- CCG sector’s forecast deficit is now £550m, worsening by nearly 50 per cent in two months
- £800m risk reserve may not be “adequate” to achieve financial balance with current trust deficit forecasts “tantalising close” to that figure
- Audit committee chair says “integrity and accuracy” of 2017-18 financial plans is essential
Clinical commissioning groups’ forecast deficit for this year now stands at £550m, with one reporting month to go before 2016-17 ends, NHS England board papers reveal.
The figures released today show that the financial position of the CCGs has worsened by £180m – nearly 50 per cent – in just two months, with approximately a third of groups predicting an overspend at the end of February.
At the end of December, NHS England had forecast a year-end deficit of £370m for CCGs.
NHS England’s financial performance report from today’s board meeting said CCGs currently forecast an overall overspend of 0.7 per cent of their allocations.
However, the continued deterioration of CCGs’ finances is offset by underspending in other areas of the NHS England budget. Direct commissioning is forecasting an underspend of £125m (0.5 per cent of its budget) and NHS England central budgets an underspend of £479m (13.9 per cent).
Speaking at the meeting, NHS England finance director Paul Baumann said the numbers were “fully in line with expectations” set out in previous reports, and NHS England was still on course to deliver its plan.
He said the £800m “risk reserve” that was held back from commissioning budgets should enable a surplus to be delivered to help balance deficits at NHS trusts. However, admitting the reserve has “proved necessary”, he said “whether it is adequate to achieve balance depends on final [financial] performance”. He said trusts’ combined deficit could be “tantalisingly close” to the £800m figure.
Speaking the day before the publication of the Five Year Forward View delivery plan, David Roberts, chair of NHS England’s audit and risk assurance committee, said: “Past performance is not an indication for future success, it is really important that everyone recognise that the same approach to managing aggregate budget in the year coming is just not as realistic.” He said the national commissioning body has “much less flexibility to pull levers in centre of NHS England to offset challenges elsewhere”, and added that “the integrity, realism and accuracy” of financial plans for 2017-18 is essential.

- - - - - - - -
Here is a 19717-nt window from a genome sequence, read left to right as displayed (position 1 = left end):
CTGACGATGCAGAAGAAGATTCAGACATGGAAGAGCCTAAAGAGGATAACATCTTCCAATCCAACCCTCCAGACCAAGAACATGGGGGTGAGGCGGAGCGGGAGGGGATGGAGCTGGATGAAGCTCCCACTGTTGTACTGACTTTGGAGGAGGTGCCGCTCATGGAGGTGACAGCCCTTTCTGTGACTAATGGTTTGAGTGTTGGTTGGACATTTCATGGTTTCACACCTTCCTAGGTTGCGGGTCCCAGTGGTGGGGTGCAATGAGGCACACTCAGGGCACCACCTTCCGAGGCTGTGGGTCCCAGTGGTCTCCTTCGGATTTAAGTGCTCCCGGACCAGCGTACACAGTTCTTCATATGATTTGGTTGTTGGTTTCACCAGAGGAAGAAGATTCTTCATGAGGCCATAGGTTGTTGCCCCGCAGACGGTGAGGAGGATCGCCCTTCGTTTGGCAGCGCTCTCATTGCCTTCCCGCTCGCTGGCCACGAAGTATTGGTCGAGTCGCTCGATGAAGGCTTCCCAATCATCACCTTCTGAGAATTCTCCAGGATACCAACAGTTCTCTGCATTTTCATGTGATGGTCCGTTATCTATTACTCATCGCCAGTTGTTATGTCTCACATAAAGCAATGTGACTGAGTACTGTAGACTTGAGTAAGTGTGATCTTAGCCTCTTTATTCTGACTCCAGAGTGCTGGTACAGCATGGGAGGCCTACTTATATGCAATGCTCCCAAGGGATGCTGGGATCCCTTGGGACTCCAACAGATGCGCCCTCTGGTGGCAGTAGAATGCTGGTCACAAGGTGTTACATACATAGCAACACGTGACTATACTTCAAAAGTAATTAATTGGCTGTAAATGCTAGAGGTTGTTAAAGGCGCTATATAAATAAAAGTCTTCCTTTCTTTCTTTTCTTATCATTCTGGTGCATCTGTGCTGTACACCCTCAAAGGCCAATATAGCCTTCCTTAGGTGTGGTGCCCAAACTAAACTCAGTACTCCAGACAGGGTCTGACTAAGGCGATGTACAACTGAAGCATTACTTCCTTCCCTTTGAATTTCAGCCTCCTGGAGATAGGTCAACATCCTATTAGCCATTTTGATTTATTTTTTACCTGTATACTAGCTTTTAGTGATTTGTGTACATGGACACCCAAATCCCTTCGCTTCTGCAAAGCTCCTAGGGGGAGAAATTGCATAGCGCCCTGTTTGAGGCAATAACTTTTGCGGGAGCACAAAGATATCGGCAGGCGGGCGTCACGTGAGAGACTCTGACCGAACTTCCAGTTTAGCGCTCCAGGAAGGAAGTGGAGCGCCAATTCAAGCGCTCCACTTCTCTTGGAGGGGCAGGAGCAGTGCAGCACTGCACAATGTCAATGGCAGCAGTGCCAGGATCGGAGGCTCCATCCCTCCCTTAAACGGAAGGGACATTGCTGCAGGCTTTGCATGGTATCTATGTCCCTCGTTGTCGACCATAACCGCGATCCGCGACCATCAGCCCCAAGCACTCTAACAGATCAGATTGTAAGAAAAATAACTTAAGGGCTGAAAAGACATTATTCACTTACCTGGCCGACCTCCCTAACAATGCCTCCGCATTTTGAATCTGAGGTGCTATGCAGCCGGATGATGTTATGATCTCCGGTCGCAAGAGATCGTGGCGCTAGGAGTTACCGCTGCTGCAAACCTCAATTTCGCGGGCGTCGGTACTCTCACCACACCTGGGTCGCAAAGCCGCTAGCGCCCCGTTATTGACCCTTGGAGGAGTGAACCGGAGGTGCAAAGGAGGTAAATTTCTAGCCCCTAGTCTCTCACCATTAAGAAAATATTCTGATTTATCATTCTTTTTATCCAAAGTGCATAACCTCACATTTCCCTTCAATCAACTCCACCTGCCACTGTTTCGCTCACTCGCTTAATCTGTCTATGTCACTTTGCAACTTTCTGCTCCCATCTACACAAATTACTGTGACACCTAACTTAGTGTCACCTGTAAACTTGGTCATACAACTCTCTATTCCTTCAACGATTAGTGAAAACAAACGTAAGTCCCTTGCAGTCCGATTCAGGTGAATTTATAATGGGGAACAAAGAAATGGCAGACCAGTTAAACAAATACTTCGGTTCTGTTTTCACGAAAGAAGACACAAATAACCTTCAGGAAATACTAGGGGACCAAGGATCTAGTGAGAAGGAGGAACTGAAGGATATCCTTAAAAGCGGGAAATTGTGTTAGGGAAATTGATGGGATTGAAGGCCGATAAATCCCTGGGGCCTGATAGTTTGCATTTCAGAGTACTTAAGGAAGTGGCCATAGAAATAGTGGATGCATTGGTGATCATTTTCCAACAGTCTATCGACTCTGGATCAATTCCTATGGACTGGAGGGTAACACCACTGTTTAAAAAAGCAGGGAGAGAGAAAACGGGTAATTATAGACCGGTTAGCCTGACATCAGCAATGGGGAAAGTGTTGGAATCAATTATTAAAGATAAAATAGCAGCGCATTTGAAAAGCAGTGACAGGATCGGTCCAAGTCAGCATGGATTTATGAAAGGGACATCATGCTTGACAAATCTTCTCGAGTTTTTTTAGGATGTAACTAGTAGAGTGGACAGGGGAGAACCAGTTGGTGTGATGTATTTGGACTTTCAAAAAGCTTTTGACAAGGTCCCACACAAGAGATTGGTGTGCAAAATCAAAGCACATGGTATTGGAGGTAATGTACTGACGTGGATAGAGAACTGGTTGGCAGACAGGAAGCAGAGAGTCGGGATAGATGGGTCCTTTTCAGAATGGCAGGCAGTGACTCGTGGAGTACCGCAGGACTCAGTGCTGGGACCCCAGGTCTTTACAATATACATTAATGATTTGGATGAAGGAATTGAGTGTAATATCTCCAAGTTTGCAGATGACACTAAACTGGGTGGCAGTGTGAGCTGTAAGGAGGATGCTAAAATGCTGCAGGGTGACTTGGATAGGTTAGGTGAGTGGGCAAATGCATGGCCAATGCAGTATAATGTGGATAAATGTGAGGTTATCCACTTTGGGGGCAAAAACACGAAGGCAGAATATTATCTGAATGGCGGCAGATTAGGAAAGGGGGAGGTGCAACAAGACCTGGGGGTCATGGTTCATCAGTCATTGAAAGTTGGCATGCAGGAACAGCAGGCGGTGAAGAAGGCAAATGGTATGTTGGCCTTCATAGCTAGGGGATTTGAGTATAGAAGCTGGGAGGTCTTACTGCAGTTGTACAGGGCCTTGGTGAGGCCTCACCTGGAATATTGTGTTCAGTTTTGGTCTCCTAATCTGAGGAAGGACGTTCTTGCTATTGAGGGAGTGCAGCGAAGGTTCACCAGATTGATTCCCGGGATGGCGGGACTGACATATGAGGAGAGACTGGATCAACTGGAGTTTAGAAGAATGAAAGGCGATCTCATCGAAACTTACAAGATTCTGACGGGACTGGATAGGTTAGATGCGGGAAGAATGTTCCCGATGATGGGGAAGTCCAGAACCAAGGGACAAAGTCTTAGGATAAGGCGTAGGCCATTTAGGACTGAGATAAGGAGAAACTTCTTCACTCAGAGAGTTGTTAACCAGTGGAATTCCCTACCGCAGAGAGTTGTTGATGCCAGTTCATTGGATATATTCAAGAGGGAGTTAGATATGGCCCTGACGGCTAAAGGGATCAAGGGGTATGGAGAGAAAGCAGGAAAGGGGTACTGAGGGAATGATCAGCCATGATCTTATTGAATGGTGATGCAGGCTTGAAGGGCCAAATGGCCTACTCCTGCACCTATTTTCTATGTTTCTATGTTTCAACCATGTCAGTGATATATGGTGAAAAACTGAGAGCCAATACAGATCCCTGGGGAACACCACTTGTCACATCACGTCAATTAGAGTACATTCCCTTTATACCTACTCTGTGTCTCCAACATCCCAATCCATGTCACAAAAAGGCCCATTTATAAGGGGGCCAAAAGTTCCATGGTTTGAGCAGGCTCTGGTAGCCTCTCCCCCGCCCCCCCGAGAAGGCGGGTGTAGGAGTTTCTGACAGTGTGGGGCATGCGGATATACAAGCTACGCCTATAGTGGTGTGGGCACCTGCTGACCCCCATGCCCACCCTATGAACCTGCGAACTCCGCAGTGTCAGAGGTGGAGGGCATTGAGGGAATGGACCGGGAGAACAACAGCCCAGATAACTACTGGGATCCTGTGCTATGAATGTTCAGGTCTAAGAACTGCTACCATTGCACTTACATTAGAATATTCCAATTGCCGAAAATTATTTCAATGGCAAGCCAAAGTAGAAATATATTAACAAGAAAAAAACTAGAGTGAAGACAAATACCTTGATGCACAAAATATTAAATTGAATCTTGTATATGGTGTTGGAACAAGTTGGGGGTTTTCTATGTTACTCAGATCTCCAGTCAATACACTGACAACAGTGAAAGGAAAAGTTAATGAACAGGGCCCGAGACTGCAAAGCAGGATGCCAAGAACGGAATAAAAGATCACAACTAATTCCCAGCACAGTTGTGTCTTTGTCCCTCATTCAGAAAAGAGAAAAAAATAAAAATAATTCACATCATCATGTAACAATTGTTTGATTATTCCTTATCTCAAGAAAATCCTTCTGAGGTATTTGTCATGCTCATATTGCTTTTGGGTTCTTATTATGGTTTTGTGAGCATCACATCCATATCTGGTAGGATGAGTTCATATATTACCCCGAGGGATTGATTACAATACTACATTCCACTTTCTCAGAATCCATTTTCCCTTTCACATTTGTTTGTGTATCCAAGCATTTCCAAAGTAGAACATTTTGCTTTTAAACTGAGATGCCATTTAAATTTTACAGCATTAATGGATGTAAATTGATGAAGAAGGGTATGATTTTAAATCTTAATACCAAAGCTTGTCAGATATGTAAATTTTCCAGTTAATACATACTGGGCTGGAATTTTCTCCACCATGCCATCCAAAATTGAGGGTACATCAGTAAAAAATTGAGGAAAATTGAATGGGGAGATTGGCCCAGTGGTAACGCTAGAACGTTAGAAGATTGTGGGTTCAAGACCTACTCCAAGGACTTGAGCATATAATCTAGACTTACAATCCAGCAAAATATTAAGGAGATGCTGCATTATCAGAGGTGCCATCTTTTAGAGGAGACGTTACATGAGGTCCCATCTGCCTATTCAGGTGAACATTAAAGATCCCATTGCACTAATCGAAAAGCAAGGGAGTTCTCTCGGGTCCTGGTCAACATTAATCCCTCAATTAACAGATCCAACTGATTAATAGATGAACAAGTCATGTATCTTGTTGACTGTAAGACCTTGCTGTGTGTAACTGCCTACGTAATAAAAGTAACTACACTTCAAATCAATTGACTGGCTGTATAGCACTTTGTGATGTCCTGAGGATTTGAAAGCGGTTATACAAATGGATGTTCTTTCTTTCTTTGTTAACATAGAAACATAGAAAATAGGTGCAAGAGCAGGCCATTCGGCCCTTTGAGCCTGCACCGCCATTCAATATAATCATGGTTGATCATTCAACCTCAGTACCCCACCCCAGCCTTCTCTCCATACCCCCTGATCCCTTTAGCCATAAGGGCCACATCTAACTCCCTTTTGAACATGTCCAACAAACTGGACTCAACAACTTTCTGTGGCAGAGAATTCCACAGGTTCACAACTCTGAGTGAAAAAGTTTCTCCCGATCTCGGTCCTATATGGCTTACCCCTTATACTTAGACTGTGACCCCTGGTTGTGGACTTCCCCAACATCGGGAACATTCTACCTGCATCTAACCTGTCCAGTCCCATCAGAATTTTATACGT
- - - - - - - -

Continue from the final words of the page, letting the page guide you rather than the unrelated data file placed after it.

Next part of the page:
The board paper said a “higher level of risk than in previous years was identified during planning, predominantly reflecting the higher level of ambition with regards to efficiency gains”. As previously reported by HSJ, this “risk has crystallised into forecasts as the year has progressed”.
However, Mr Bauman also said the risks to delivering financial balance this year have “reduced steadily”. The system is showing an “outstanding net risk” of £34m that could prevent it achieving its target, but Mr Bauman said: “We continue to work on mitigation to close our risk and have a reasonable line of sight for doing so”.
Sir Malcolm Grant, chair of NHS England, said: “There’s actually quite a lot of work to close the position for this year. Each year it gets tighter and tighter and games may be played, and it’s really important for Paul [Baumann] and his team to be able to settle that down and get a final figure as soon as we can.”
The report also revealed there are 79 CCGs forecasting a year-end overspend, of which 37 are “forecasting unplanned cumulative deficits”. It said all CCGs facing overspends are “fully engaged in mitigating actions”, which includes intervention from NHS England regional teams “where necessary”.